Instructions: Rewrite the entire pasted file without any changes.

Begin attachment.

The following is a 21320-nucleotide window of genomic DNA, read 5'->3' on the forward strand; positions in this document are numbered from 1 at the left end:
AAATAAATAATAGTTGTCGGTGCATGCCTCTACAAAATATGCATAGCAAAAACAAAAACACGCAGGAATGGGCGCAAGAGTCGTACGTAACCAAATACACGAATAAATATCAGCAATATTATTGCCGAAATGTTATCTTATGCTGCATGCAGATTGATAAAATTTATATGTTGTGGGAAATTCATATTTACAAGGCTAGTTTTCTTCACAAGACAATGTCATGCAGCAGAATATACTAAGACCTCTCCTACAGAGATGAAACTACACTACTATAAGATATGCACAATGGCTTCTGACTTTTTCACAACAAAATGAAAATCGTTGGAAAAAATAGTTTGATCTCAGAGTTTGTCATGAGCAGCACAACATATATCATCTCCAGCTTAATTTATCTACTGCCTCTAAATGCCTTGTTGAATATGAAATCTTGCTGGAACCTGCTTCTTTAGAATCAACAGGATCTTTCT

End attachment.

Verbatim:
The following is a 21320-nucleotide window of genomic DNA, read 5'->3' on the forward strand; positions in this document are numbered from 1 at the left end:
AAATAAATAATAGTTGTCGGTGCATGCCTCTACAAAATATGCATAGCAAAAACAAAAACACGCAGGAATGGGCGCAAGAGTCGTACGTAACCAAATACACGAATAAATATCAGCAATATTATTGCCGAAATGTTATCTTATGCTGCATGCAGATTGATAAAATTTATATGTTGTGGGAAATTCATATTTACAAGGCTAGTTTTCTTCACAAGACAATGTCATGCAGCAGAATATACTAAGACCTCTCCTACAGAGATGAAACTACACTACTATAAGATATGCACAATGGCTTCTGACTTTTTCACAACAAAATGAAAATCGTTGGAAAAAATAGTTTGATCTCAGAGTTTGTCATGAGCAGCACAACATATATCATCTCCAGCTTAATTTATCTACTGCCTCTAAATGCCTTGTTGAATATGAAATCTTGCTGGAACCTGCTTCTTTAGAATCAACAGGATCTTTCT